It turns out people around the world forget to update their routers.
Popular misconceptions of hacking imagine hackers sitting in dark basements hitting keys in no specific order, taking control of computers. The NSA laughs at that idea. The agency focuses on attacking routers in foreign countries to monitor and control information. Most of the hacks target communication systems of China, Russia, Iran, and North Korea, usually concerning the spread of nuclear weapons.
Hacking routers is an ideal way for an intelligence or military agency to maintain a hold on network traffic, Marc Maiffret, chief technology officer at security firm Beyond Trust, said. Routers are rarely updated with new software like systems for PCs. "No one updates their routers," he said, and routers do not have security software that detects breaches.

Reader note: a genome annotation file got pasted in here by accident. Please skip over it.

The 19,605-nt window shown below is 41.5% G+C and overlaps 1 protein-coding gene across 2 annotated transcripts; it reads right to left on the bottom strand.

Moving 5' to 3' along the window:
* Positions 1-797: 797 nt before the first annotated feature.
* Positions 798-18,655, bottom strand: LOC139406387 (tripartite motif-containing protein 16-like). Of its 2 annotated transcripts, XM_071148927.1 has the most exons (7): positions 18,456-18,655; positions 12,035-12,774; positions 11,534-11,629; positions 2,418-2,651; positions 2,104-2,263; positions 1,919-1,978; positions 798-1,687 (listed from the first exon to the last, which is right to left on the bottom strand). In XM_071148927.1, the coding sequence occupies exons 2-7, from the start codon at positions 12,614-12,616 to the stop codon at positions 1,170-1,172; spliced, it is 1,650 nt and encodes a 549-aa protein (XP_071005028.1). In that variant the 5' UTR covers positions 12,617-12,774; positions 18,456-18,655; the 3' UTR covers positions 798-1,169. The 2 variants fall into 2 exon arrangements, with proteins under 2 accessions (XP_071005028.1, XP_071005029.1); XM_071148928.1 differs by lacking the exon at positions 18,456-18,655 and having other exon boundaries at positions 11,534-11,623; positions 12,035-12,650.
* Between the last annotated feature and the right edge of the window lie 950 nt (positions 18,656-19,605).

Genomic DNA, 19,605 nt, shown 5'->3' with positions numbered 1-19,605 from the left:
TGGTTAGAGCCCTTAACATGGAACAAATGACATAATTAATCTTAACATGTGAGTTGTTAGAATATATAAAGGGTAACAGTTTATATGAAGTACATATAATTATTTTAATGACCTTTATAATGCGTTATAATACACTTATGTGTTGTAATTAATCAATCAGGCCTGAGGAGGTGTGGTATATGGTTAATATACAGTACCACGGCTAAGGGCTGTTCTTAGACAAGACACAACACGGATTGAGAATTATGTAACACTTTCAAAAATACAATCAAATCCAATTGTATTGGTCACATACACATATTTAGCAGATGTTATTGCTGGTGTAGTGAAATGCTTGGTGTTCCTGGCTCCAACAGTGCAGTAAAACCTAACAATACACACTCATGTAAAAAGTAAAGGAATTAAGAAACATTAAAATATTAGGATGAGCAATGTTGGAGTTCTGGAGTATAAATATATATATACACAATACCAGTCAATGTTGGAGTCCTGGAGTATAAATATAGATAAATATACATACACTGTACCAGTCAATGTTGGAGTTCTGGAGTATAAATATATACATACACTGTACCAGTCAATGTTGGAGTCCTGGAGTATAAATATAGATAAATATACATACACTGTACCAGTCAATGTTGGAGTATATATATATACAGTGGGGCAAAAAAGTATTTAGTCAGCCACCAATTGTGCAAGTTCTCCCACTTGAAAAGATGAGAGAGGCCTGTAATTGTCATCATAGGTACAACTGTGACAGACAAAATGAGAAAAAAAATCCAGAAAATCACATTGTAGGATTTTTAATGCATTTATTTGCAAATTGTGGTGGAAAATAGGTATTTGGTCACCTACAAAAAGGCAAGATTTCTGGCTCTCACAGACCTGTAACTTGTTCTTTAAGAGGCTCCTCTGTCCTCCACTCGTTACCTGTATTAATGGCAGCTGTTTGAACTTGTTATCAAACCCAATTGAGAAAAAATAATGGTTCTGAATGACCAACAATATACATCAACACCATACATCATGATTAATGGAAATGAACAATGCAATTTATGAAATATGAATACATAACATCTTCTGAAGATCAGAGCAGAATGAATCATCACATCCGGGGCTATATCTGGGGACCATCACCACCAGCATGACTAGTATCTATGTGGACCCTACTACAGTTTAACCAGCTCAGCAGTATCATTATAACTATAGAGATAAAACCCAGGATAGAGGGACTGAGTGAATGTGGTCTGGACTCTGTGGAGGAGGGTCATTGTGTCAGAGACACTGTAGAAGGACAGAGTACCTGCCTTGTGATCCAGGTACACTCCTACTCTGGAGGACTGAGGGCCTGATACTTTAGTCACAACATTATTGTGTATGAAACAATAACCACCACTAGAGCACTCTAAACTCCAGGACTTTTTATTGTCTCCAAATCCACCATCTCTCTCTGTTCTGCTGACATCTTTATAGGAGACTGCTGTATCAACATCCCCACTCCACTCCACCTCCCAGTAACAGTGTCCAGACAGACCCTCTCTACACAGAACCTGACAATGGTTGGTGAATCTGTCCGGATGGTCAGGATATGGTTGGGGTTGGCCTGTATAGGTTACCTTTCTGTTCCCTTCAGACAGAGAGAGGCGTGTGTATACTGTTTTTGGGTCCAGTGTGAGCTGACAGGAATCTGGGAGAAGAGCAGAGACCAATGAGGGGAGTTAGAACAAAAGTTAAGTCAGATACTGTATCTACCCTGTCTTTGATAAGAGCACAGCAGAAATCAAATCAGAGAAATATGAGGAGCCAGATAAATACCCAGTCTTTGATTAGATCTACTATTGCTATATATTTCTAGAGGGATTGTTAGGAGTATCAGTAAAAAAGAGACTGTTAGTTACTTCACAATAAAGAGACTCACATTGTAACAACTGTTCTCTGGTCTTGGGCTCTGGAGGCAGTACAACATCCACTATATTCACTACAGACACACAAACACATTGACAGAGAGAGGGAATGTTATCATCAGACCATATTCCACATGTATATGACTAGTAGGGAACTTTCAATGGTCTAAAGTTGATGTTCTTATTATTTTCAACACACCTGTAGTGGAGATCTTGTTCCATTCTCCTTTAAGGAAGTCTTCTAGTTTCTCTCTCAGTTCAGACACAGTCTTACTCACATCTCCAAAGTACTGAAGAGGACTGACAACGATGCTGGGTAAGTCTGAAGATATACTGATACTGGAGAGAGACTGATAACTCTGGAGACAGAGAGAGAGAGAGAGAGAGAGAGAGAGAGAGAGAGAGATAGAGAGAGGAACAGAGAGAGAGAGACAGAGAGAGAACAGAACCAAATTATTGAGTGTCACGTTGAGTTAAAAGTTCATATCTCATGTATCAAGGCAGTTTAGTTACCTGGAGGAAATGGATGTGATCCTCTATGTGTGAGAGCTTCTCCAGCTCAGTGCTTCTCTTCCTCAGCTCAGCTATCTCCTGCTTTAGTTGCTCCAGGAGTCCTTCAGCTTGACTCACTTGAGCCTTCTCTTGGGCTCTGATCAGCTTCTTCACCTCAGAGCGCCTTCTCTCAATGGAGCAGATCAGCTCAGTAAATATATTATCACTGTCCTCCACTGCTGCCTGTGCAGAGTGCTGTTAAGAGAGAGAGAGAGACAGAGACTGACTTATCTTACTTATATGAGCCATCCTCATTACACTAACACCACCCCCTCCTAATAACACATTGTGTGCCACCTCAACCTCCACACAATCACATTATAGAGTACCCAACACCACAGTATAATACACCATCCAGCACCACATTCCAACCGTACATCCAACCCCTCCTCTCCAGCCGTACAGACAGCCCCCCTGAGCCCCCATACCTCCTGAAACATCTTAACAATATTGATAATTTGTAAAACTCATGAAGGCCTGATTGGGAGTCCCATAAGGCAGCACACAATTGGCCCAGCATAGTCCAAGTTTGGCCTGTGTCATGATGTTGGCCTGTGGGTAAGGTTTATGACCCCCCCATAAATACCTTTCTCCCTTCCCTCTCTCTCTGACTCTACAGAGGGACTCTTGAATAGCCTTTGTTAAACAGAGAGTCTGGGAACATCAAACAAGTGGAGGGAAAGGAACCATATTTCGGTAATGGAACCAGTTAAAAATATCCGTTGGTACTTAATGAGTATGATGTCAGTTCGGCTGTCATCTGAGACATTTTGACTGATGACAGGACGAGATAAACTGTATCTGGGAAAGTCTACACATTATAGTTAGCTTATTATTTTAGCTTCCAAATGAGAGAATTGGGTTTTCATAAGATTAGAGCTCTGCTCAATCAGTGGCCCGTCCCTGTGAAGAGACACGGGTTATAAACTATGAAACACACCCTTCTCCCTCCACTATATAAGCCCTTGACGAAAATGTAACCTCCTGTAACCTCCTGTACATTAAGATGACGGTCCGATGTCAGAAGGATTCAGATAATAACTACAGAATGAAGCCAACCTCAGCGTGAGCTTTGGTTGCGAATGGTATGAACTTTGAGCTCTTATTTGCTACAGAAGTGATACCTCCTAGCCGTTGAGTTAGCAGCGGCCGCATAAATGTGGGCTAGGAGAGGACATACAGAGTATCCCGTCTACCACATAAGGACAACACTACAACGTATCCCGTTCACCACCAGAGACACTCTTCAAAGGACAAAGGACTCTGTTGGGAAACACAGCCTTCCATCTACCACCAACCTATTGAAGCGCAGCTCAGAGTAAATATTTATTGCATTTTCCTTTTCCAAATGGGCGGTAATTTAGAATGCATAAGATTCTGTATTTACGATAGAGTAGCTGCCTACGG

By hacking a router, one can re-route traffic to a different location. Sometimes intelligence units physically place hardware implants or software modifications rather than working remotely. The CIA's Tailored Access Programs and NSA's software engineers possess "templates" used to infiltrate common brands of routers.
"For folks at a place like the NSA or any other major government intelligence agency, it's pretty standard fare of having a ready-to-go backdoor," Maiffret said.
The government plans to extend its $652 million "Genie" program of hacking to cover millions of additional foreign machines according to a secret document leaked to the Washington Post. Currently, the malware attacks tens of thousands computers and routers each year. The US government treats all cyber operations as covert and does not acknowledge them.